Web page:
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Vols Earn SEC Eastern Division Top Seed Following 86-70 Win Over Gamecocks
J.P. Prince

J.P. Prince

March 5, 2009

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COLUMBIA, S.C. (AP) -- Things hadn't gone Tennessee's way this season -- until now, when it matters most.

The Vols clinched a share of the Southeastern Conference Eastern Division title -- and may have marked themselves as a dangerous team in the NCAA tournament -- with an 86-70 victory over South Carolina on Thursday night.

Tennessee (19-10, 10-5) hasn't always looked like a championship team this season -- the 10 losses are the most regular-season defeats in coach Bruce Pearl's four years. But the Vols found themselves down the stretch, succeeding their past two games at places few other teams have.

Tennessee stopped Florida's 17-game win streak at the O'Connell Center with a 79-75 win. South Carolina had won eight in a row at the Colonial Life Arena, including its previous seven SEC games.

Tyler Smith had 22 points and J.P. Prince scored a season-high 20 to lead the resurgent Vols.

"That was as good as we've played all year," Pearl said.

The Vols' speed, athleticism and intelligence broke open a tight game with a dominant second half.

With the game tied at 46, Prince's gliding moves fueled a 27-10 run to take control.

Tennessee had its way on the boards with a 44-22 edge and won going away despite South Carolina committing only nine turnovers.

After back-to-back losses to Ole Miss and Kentucky last month, Tennessee stood 7-5 in the league and in danger of falling out of the division chase. The Vols have recovered in a big way.

"We've had our ups and downs, and we're finally coming together," Smith said. "And I think we're going to take it on from here."

The Vols had expected a strong test from South Carolina, one of the SEC's surprises under first-year coach Darrin Horn. In January, Tennessee led the Gamecocks by as many as 19 before holding on for an 82-79 victory.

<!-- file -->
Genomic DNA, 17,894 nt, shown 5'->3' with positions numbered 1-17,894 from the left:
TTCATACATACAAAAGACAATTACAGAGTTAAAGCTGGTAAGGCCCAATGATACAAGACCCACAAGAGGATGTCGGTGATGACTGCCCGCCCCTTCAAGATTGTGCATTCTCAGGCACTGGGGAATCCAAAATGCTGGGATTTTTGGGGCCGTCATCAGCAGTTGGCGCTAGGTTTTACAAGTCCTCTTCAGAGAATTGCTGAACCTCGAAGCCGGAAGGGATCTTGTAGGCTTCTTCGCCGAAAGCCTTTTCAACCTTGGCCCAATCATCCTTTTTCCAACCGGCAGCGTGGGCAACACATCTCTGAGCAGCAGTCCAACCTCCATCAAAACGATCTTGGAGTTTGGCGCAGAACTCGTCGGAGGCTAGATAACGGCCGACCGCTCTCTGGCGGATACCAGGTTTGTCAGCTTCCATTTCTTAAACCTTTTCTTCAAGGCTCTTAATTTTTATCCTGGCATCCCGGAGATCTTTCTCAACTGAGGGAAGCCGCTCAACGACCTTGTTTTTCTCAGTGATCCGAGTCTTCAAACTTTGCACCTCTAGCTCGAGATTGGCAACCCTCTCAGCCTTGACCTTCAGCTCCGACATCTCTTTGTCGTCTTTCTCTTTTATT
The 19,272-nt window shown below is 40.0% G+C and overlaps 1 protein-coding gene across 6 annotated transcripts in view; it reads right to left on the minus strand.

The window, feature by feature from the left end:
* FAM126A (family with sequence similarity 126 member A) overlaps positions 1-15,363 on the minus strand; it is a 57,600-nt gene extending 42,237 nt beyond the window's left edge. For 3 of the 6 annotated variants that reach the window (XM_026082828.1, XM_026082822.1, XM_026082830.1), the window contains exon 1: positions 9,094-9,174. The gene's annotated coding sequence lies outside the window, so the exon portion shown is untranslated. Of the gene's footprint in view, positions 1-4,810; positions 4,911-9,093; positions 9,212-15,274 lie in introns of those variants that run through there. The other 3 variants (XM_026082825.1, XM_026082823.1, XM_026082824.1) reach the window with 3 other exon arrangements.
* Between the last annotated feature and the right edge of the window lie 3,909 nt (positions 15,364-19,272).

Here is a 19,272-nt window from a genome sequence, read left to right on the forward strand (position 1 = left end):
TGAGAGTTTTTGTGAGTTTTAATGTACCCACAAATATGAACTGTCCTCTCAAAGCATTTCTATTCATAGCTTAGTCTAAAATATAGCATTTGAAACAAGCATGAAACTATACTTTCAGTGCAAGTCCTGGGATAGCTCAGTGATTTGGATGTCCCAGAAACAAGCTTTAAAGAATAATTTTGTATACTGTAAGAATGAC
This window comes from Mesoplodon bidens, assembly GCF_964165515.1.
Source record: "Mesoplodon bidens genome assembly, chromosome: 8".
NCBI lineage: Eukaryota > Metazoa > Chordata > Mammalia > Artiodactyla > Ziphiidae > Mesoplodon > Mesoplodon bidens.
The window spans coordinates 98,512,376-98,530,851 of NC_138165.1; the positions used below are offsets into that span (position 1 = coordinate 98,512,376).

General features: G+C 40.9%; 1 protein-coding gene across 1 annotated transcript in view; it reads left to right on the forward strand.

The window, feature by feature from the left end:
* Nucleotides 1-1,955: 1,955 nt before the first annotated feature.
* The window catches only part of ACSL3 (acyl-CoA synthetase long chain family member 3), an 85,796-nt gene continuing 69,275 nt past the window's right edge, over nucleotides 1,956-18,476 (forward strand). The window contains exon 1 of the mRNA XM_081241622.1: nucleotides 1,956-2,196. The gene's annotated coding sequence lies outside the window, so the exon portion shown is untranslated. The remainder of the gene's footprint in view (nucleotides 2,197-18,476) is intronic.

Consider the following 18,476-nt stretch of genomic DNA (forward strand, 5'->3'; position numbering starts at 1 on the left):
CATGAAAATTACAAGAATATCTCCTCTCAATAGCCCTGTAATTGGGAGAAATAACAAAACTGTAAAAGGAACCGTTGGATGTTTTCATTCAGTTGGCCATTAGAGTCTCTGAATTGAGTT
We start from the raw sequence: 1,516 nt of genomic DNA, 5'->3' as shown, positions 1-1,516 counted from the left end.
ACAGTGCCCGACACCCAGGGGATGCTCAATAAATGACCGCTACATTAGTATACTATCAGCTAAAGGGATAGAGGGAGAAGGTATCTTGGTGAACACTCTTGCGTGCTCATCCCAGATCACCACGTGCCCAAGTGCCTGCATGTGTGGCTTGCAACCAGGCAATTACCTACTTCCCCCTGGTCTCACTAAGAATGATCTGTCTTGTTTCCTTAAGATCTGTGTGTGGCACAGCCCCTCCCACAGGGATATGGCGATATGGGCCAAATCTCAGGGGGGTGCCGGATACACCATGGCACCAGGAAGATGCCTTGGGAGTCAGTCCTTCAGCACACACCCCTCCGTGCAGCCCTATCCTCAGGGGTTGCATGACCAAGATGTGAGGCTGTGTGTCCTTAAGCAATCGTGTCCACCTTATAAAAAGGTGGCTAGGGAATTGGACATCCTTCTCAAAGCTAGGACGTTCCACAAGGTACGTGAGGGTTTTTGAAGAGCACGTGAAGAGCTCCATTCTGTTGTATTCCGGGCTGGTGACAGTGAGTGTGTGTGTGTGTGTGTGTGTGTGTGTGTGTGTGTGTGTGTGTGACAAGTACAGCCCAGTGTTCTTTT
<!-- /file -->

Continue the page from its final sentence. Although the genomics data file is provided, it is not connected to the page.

South Carolina had already won an SEC showdown against Kentucky and was primed to add to its NCAA tournament resume.

"We had to show a lot of poise," said Wayne Chism, who had 15 points, eight rebounds and three blocks for the Vols.

Devan Downey and Zam Fredrick had 16 points each to lead the Gamecocks, who were blown out for a second straight game after a 96-83 defeat at Vanderbilt that wasn't that close.

Horn wasn't concerned what his team's last two losses might mean to its NCAA tournament hopes.

"We just want to play like we're capable of," he said. "The last two games we haven't come out and played like we need to. We've said from day one, when you don't do the things you do well, it's hard to be good."

Tennessee did plenty well, especially in the second half.

Prince had eight of his points during the streak, many as he drove past Gamecocks defenders to the hoop.

By the time freshman Scotty Hopson finished a three-point play, Tennessee led 73-56 and was celebrating its third division title under Pearl.

"It was a great basketball game, a championship game," he said.

At one point, when Smith forced an inbounds turnover for another quick and easy basket, Prince ran down, leaped in the air and bumped hips with his fellow junior.

"I'm glad we're doing a good job and I'm glad we're winning three in a row," Chism said.

Smith had six rebounds and Prince nine.

There was much on the line, and both teams played like it right away.

With less than 5 minutes gone, Tennessee led 16-15 with the teams combining to go 12 of 15 from the field. Fredrick, one of the Gamecocks' two departing seniors honored before the game, opened with three 3-pointers in the stretch as the teams looked ready to break all sorts of scoring marks.

While the shot-making slackened, the pace and intensity did not. At one point, the animated Pearl took off his sport coach and roamed the sideline in a white, short-sleeved T-shirt.

Smith, Prince and Chism helped Pearl not sweat so much in the second half.

"We've had our struggles and we are still working to become a better basketball team," Pearl said. But "those three have really stepped up, and you can just tell that they've been there and done that."

 

 

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